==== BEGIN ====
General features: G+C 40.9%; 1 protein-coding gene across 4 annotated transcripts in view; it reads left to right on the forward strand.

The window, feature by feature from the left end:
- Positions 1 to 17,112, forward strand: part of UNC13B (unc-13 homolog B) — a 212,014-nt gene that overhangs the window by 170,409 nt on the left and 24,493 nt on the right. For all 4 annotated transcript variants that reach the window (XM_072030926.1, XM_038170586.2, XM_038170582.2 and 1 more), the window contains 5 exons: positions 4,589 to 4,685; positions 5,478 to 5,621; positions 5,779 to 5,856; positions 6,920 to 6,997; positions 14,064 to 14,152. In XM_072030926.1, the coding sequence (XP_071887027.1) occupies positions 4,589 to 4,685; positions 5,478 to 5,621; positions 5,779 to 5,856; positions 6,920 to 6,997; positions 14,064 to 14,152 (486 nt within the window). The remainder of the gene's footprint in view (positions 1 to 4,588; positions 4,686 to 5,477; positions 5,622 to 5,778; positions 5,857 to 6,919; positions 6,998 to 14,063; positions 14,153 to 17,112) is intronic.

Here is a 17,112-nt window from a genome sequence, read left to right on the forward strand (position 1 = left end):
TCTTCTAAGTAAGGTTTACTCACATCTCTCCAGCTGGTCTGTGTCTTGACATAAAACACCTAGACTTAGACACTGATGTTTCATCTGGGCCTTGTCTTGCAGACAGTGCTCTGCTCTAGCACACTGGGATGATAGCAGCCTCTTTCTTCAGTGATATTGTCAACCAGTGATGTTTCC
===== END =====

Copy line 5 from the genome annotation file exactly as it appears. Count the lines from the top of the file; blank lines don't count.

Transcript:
TCTTCTAAGTAAGGTTTACTCACATCTCTCCAGCTGGTCTGTGTCTTGACATAAAACACCTAGACTTAGACACTGATGTTTCATCTGGGCCTTGTCTTGCAGACAGTGCTCTGCTCTAGCACACTGGGATGATAGCAGCCTCTTTCTTCAGTGATATTGTCAACCAGTGATGTTTCC